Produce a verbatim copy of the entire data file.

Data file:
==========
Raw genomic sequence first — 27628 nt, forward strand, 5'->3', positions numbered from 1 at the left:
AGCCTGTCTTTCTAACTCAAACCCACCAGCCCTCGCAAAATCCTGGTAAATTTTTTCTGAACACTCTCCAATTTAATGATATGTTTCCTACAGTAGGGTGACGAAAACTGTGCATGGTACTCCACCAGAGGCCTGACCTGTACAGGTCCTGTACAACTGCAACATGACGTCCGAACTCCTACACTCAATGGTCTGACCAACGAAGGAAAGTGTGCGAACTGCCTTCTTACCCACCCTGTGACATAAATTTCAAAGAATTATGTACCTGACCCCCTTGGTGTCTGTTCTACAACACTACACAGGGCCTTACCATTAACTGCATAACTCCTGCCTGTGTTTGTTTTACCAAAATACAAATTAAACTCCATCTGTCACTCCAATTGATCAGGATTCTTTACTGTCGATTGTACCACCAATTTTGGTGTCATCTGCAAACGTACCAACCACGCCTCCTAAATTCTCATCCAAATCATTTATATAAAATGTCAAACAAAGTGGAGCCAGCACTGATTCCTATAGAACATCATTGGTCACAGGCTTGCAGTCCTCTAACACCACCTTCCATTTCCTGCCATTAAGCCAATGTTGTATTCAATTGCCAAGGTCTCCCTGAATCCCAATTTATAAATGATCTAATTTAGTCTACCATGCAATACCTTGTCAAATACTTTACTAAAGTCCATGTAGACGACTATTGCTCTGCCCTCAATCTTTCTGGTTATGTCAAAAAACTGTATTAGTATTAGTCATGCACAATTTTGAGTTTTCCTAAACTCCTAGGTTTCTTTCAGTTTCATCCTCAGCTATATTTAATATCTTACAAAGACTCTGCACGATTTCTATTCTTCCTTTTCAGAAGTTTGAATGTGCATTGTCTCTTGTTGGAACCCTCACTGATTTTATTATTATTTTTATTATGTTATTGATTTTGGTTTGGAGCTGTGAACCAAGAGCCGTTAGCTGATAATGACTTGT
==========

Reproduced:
Raw genomic sequence first — 27628 nt, forward strand, 5'->3', positions numbered from 1 at the left:
AGCCTGTCTTTCTAACTCAAACCCACCAGCCCTCGCAAAATCCTGGTAAATTTTTTCTGAACACTCTCCAATTTAATGATATGTTTCCTACAGTAGGGTGACGAAAACTGTGCATGGTACTCCACCAGAGGCCTGACCTGTACAGGTCCTGTACAACTGCAACATGACGTCCGAACTCCTACACTCAATGGTCTGACCAACGAAGGAAAGTGTGCGAACTGCCTTCTTACCCACCCTGTGACATAAATTTCAAAGAATTATGTACCTGACCCCCTTGGTGTCTGTTCTACAACACTACACAGGGCCTTACCATTAACTGCATAACTCCTGCCTGTGTTTGTTTTACCAAAATACAAATTAAACTCCATCTGTCACTCCAATTGATCAGGATTCTTTACTGTCGATTGTACCACCAATTTTGGTGTCATCTGCAAACGTACCAACCACGCCTCCTAAATTCTCATCCAAATCATTTATATAAAATGTCAAACAAAGTGGAGCCAGCACTGATTCCTATAGAACATCATTGGTCACAGGCTTGCAGTCCTCTAACACCACCTTCCATTTCCTGCCATTAAGCCAATGTTGTATTCAATTGCCAAGGTCTCCCTGAATCCCAATTTATAAATGATCTAATTTAGTCTACCATGCAATACCTTGTCAAATACTTTACTAAAGTCCATGTAGACGACTATTGCTCTGCCCTCAATCTTTCTGGTTATGTCAAAAAACTGTATTAGTATTAGTCATGCACAATTTTGAGTTTTCCTAAACTCCTAGGTTTCTTTCAGTTTCATCCTCAGCTATATTTAATATCTTACAAAGACTCTGCACGATTTCTATTCTTCCTTTTCAGAAGTTTGAATGTGCATTGTCTCTTGTTGGAACCCTCACTGATTTTATTATTATTTTTATTATGTTATTGATTTTGGTTTGGAGCTGTGAACCAAGAGCCGTTAGCTGATAATGACTTGT